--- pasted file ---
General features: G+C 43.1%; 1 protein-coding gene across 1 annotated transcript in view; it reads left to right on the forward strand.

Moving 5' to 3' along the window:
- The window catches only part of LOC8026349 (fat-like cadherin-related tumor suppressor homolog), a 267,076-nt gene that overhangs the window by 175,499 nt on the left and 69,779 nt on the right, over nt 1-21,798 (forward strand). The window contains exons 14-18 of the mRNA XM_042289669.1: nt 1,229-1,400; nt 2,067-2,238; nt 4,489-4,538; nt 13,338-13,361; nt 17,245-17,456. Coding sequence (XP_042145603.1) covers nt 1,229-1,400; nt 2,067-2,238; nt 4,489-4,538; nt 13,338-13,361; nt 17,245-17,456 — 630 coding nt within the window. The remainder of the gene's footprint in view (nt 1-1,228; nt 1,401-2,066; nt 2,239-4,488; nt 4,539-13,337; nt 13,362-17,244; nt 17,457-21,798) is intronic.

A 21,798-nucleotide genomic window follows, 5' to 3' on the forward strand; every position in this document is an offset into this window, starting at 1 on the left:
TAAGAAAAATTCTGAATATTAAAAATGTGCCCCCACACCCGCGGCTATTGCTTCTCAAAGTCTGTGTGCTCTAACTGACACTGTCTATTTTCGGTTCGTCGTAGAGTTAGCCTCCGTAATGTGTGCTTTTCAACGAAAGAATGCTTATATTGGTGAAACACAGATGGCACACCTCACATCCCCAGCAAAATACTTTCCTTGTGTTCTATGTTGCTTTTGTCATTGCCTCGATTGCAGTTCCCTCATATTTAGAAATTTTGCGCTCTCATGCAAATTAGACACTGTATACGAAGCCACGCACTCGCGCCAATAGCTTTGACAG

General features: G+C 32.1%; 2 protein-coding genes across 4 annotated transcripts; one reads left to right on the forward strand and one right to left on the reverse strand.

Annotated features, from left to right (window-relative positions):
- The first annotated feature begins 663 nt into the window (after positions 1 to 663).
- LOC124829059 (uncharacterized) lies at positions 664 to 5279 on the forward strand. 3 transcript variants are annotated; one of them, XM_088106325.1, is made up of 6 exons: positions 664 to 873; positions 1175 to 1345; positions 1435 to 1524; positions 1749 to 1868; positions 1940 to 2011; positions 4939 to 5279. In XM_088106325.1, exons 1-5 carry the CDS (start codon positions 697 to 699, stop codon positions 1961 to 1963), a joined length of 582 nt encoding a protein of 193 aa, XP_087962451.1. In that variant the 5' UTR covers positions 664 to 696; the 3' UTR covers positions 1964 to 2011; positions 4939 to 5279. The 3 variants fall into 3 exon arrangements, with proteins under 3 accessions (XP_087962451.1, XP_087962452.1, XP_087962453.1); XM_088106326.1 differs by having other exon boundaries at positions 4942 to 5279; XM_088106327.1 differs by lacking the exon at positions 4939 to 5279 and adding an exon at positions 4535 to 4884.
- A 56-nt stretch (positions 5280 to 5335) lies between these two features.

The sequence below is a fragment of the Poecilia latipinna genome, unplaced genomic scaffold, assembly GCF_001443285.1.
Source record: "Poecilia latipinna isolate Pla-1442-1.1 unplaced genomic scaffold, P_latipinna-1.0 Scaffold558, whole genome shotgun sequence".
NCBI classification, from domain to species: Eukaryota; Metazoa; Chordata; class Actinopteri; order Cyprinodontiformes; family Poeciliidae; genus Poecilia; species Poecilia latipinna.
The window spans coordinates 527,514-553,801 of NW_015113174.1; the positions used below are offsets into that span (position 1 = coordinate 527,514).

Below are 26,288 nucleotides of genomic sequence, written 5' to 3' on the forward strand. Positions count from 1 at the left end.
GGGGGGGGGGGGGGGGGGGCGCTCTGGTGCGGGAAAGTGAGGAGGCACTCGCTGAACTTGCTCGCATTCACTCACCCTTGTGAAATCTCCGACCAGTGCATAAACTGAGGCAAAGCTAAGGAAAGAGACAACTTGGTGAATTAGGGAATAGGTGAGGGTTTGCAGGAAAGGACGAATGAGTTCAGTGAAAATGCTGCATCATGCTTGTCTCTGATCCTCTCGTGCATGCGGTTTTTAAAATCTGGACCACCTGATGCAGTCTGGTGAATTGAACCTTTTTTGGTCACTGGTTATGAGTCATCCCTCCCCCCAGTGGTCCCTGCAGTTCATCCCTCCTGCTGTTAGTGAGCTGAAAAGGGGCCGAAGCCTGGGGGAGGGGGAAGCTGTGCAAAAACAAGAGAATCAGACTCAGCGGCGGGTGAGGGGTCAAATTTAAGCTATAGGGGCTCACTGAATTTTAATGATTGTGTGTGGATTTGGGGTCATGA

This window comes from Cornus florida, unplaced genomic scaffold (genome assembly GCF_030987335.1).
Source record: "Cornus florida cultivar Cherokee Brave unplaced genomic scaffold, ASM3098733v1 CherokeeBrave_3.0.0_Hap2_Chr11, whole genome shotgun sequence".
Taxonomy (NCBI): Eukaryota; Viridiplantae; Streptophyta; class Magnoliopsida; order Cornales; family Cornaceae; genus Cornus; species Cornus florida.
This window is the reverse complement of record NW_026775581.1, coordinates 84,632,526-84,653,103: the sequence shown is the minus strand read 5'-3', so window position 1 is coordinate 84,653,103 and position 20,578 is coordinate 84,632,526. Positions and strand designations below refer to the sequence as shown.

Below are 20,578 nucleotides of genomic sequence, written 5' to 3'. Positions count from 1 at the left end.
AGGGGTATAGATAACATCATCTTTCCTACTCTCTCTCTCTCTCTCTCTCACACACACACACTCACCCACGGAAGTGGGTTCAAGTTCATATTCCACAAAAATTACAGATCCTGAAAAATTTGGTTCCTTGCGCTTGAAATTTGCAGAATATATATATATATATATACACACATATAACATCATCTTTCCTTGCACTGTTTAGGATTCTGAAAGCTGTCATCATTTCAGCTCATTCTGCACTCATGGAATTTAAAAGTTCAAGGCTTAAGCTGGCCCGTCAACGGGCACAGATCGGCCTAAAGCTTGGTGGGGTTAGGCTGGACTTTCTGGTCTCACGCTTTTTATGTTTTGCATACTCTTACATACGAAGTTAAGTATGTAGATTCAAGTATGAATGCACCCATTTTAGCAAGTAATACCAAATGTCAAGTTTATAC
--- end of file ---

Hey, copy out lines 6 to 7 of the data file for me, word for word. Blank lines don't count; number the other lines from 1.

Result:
General features: G+C 32.1%; 2 protein-coding genes across 4 annotated transcripts; one reads left to right on the forward strand and one right to left on the reverse strand.

Annotated features, from left to right (window-relative positions):